There is an undercurrent of rebellion on Cersi, where change is not adaptable but rather frowned upon to accept. This is where Aryl and her supporters are standing alone and choosing to be the difference rather than the standard. They were exiled, yes, but they are not living the life of most who would be found in their position. Rather than blend into another Clan, to own their identity was merged to another, they are determined to find a way to stand strong as Yena. Their need to defend their ancestry and their living histories is dear to my own heart, as each of us who feels the connection to their family should keep a living component of their lives intact. By sharing the stories, we remain whole and connected to the past; without which we only have half of our own story to tell. It is the same way for the Yena, they are striving to mend the disturbances of their Clan by seeking a way to repair their connections to both past and present. The future for the Yena is still precarious to even contemplate. The Yena finding themselves at Sona are willing to reincarnate their identity if it would give them a second chance at finding harmony on Cersi.

A path divides where Enris is now spending time with a Thought Traveller; another of it’s kind was responsible for giving Aryl her introduction to the Humans via Marcus and his Triad within the pages of Reap the Wild Wind. One of the delights of reading The Clan Chronicles is how interconnected the series is as a whole; the continuity is bang on brilliant as each installment of the series moving forward shifts backwards uniting tethers of the story from the previous novel(s). Herein, we are seeing a Though Traveller once again aiding someone you might not think the Tikitik would take time to broach a conversation; except to say, he’s uniquely different from his race. Thought Traveller is a neutral ally (or so he claims) to the Om’ray, as he seeks to understand what causes ripples of distrust amongst the Clans, the Oud and the Tikitik. Cersi is a world where there are overseers at every turn; some of whom you are aware of being present and others who remain shrouded to keep the advantage on you. I’m undecided if I would trust a Thought Traveller if I were Enris or Aryl; yet without his help, something worse would claim your life. Choices on Cersi are fraught with complications.

I was proven correct in my sense about a Thought Traveller, as to me they like to muddle things for those who are on a quest; they seem to like to cause chaos and unravell peace. They meddle into affairs that are not theirs to control as if this is the only way they can learn. (hmm, now this realisation reminds me greatly of ‘Q’ from ST:TNG!) Enris arrived to find the Vyna are not quite the Om’ray he was expecting to meet, nor would they be a welcome sight for any Om’ray to be honest! It’s an interesting twist, as despite their differences most Clans are willing to meet new Om’ray; the need to exchange information and gather reconnaissance is too great to bypass. The Vyna should have a sensor around their region that forbades travellers from having to visit as they are a sinister Clan whose heart runs black. Their isolation clearly has gone against them, turning their instincts to molten and collide with fear. I did not warm to Vyna and I wasn’t too sure if I wanted to know more about them; except of course, to find a measure of empathy for why they were the way they were. Except I am not sure I even would tempt fate in order to understand; Enris surely did not!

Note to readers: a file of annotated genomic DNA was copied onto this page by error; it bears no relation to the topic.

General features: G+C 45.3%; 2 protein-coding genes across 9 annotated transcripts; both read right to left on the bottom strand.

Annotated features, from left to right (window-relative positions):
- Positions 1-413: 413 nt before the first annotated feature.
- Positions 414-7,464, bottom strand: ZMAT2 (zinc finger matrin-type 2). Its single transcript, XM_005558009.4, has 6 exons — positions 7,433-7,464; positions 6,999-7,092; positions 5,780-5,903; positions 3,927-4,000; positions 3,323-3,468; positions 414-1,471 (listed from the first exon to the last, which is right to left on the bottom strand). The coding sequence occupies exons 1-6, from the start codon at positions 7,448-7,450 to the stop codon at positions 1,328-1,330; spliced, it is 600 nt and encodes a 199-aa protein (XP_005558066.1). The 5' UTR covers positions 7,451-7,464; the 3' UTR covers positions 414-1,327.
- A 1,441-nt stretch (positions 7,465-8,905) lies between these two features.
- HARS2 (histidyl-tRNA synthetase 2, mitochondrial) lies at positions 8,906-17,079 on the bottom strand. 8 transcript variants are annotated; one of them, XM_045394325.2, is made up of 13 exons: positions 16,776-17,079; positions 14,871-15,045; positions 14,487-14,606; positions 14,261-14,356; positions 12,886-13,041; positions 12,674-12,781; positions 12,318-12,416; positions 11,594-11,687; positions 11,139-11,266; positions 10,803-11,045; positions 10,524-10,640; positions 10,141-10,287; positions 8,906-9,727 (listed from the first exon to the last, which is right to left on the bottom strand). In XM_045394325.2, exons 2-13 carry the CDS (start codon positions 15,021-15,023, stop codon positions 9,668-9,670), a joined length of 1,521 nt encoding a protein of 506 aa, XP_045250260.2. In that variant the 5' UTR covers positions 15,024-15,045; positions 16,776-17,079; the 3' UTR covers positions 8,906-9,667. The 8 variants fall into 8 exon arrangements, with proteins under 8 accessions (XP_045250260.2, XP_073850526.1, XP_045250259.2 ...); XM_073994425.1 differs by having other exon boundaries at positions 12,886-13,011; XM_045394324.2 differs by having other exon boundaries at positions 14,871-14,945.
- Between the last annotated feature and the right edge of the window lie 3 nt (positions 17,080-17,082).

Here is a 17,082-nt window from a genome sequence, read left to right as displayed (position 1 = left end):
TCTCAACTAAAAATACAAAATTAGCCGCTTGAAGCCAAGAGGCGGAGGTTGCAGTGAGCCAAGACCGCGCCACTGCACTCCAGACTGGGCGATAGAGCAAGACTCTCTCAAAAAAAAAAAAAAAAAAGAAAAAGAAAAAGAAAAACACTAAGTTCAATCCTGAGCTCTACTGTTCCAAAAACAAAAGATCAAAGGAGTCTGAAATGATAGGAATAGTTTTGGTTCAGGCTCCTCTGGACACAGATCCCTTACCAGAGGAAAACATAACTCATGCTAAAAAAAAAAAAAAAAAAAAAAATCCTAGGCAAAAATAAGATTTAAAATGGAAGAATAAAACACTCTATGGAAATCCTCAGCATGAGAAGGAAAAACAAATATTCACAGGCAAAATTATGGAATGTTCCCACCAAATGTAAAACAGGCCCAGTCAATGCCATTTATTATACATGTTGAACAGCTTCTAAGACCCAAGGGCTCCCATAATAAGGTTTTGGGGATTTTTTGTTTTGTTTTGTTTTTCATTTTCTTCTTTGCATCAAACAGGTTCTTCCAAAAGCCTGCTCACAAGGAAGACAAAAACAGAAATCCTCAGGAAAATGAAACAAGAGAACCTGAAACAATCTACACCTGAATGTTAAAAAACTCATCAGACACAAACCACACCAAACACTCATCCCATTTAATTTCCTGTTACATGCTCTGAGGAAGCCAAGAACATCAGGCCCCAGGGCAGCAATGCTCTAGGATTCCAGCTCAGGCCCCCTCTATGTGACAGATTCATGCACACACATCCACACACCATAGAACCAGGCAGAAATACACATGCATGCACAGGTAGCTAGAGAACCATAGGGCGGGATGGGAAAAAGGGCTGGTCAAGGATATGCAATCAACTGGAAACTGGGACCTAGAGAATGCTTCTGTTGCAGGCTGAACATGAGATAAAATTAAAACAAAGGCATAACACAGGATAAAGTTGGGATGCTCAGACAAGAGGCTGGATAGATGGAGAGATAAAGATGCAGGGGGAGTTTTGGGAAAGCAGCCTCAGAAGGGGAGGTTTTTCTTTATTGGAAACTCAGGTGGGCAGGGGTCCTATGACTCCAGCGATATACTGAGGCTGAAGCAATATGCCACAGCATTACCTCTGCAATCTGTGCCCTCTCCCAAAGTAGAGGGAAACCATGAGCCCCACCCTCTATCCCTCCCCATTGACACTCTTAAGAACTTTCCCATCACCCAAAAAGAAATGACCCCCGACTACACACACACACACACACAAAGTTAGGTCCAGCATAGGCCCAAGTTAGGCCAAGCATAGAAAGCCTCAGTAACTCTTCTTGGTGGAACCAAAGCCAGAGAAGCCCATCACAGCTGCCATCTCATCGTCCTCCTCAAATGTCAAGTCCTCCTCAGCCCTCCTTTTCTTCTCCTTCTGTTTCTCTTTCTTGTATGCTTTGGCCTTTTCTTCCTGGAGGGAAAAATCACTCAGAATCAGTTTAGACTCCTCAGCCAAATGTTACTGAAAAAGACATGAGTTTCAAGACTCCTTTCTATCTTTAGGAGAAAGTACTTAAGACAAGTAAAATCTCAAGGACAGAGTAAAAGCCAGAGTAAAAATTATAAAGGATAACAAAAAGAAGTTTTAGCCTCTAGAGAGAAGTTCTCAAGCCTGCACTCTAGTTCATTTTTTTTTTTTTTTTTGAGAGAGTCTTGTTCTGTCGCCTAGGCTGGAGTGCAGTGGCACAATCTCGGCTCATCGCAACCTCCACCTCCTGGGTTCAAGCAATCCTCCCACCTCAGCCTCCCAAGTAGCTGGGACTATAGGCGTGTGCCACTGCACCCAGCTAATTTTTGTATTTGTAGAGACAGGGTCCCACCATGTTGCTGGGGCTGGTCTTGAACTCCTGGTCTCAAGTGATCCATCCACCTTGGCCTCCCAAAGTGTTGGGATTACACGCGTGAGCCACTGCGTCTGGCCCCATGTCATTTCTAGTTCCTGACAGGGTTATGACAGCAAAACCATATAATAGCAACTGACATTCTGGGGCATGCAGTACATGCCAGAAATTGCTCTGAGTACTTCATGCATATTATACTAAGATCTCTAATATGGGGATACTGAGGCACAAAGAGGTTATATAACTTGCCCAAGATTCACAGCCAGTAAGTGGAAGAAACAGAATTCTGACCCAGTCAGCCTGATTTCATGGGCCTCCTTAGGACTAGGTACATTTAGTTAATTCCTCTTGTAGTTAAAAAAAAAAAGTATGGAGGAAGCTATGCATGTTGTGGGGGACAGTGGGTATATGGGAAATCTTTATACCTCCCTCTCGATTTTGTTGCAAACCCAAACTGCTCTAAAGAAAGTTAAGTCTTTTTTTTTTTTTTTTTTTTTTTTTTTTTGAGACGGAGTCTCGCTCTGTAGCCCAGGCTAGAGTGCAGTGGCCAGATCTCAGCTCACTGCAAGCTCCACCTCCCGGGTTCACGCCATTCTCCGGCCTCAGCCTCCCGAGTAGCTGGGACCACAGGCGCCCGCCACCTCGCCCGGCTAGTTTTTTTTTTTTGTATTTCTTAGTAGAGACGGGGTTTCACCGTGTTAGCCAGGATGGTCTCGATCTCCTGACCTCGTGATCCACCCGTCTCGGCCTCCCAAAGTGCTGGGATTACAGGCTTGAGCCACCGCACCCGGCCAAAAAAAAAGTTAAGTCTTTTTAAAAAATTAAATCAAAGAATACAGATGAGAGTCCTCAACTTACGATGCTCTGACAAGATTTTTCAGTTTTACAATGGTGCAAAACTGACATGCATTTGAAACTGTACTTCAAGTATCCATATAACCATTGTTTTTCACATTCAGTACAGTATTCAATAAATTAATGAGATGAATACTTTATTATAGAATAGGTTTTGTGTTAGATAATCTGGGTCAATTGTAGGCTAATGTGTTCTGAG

So much of what I had hoped might happen by the end of this chapter of Cersi’s history became shaped into light; an afterglow of spirit and renewal. Czerneda has moulded such a spirited history of the Clans, where all is not ever truly lost nor is everything truly conceptualised until a point where what needs to be known is known. This chapter had an undercurrent of romance budding between two souls who never felt they could find their true match due to how different they are from the Clans. They each have their own set of quests to challenge their will and set their mind afire on securing the future of their species. Neither of them could ever truly unite with anyone else, they are too alike and yet, their differences compliment each other well. It was with a smile of joy I welcomed their union! Behind this good tiding of life seeking life, is a hard-hitting solemn truth of Cersi’s origins. Not how the world formed but how the species of Cersi: Oud, Tikitik and Om’ray all share an equal biological and spiritual history. I found the ruminations on this score most curious and dearly connective to a larger metaphor of origin, identity and self-perception. Czerneda doesn’t just paint a world inside your mind, she strengthens your mind to noodle out the concepts and precepts of how her world is alive.